(Office day). I put on my mourning and went to the office. At noon thinking to have found my wife in hers, I found that the tailor had failed her, at which I was vexed because of an invitation that we have to a dinner this day, but after having waited till past one o’clock I went, and left her to put on some other clothes and come after me to the Mitre tavern in Wood-street (a house of the greatest note in London), where I met W. Symons, and D. Scobell, and their wives, Mr. Samford, Luellin, Chetwind, one Mr. Vivion, and Mr. White, formerly chaplin to the Lady Protectresse (and still so, and one they say that is likely to get my Lady Francess for his wife).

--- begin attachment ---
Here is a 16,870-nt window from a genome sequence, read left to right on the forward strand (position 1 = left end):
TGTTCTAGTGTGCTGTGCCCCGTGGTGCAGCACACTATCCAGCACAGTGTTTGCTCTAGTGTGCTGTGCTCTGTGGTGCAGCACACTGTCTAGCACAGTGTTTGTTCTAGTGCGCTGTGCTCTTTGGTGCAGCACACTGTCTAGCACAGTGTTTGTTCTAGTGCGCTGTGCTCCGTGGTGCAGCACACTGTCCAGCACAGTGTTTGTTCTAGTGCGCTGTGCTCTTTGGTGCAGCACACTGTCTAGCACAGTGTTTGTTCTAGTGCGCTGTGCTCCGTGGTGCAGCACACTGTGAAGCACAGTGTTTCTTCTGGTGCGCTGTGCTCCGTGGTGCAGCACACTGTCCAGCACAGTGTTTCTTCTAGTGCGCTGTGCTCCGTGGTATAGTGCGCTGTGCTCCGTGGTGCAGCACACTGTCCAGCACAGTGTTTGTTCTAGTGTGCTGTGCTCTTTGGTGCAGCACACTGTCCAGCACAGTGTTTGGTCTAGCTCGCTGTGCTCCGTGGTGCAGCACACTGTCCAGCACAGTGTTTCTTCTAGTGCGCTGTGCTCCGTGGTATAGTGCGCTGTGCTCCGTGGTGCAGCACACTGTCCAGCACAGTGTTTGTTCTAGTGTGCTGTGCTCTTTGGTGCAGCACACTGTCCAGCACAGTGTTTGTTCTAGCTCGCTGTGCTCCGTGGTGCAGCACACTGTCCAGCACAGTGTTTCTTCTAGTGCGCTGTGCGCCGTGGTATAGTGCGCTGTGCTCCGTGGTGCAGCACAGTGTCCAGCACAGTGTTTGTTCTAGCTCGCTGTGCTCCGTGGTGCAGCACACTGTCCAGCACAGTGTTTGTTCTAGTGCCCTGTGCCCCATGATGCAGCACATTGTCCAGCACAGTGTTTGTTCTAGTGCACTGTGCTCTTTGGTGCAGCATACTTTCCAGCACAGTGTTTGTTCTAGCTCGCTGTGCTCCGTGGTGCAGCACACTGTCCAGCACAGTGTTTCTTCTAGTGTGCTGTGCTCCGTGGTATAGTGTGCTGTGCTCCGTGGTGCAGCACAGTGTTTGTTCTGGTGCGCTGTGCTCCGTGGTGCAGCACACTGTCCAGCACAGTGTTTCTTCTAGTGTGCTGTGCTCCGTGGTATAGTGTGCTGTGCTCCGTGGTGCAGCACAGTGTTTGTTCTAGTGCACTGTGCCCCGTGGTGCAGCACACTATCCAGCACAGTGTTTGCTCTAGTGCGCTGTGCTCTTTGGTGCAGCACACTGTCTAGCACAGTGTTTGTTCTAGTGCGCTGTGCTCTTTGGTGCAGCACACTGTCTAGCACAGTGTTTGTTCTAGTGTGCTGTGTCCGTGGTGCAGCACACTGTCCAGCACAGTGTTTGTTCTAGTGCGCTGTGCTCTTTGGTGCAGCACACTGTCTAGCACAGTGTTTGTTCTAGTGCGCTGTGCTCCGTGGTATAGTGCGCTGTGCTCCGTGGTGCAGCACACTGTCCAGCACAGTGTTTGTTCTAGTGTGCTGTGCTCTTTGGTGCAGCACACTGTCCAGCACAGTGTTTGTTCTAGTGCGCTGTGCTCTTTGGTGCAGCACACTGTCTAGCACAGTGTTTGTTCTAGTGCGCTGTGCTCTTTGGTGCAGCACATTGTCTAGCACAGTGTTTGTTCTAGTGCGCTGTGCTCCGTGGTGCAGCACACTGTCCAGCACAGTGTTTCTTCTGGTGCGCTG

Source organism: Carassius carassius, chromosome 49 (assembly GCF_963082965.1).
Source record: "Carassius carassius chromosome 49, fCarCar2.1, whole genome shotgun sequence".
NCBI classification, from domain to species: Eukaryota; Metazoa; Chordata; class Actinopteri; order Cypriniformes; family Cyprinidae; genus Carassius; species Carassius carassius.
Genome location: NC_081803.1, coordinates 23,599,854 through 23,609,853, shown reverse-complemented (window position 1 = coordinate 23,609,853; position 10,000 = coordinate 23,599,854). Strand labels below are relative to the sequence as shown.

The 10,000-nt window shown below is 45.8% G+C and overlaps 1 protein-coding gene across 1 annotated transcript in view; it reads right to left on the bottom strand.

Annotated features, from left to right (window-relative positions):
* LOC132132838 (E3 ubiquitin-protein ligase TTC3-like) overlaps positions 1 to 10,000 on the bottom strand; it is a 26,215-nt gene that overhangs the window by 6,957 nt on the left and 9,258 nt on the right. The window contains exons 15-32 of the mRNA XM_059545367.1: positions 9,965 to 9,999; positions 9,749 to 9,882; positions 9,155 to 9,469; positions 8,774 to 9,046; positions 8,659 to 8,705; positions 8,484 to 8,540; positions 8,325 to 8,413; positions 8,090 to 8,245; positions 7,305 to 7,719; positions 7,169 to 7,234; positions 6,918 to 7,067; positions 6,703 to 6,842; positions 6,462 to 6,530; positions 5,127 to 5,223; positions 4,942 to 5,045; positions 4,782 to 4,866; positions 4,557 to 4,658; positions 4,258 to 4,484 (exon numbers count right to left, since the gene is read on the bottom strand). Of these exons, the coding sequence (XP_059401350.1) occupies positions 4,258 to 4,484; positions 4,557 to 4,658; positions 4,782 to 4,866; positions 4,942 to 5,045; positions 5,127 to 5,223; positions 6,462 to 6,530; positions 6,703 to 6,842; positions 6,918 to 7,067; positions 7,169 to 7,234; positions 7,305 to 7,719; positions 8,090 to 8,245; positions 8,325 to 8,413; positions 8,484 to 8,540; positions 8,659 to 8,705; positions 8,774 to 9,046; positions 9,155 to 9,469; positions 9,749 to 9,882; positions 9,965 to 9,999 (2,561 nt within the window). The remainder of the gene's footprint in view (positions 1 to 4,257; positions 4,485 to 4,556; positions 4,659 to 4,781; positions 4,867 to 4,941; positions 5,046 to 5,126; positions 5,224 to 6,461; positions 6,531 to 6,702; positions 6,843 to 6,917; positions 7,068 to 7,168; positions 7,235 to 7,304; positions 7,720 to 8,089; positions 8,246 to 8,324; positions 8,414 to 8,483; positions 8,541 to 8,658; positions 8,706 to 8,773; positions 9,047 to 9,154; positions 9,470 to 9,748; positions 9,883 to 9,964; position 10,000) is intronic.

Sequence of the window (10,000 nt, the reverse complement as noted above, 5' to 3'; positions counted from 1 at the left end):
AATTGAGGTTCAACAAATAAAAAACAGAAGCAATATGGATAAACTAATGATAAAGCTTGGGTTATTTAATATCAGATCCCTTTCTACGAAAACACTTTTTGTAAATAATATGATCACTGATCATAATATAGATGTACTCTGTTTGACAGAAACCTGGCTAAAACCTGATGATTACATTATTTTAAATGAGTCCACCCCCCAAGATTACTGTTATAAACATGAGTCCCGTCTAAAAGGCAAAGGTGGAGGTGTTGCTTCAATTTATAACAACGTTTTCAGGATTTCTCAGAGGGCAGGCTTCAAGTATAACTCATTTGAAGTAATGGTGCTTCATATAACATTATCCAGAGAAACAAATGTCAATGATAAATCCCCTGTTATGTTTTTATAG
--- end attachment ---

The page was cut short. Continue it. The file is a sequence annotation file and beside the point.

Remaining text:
Here we were very merry and had a very good dinner, my wife coming after me hither to us. Among other pleasures some of us fell to handycapp, a sport that I never knew before, which was very good. We staid till it was very late; it rained sadly, but we made shift to get coaches. So home and to bed.
I put on my mourning
and went to the wood, where
the wind fell.
I stayed till late.
It rained sadly.
Erasure poem derived from The Diary of Samuel Pepys, Wednesday 19 September 1660.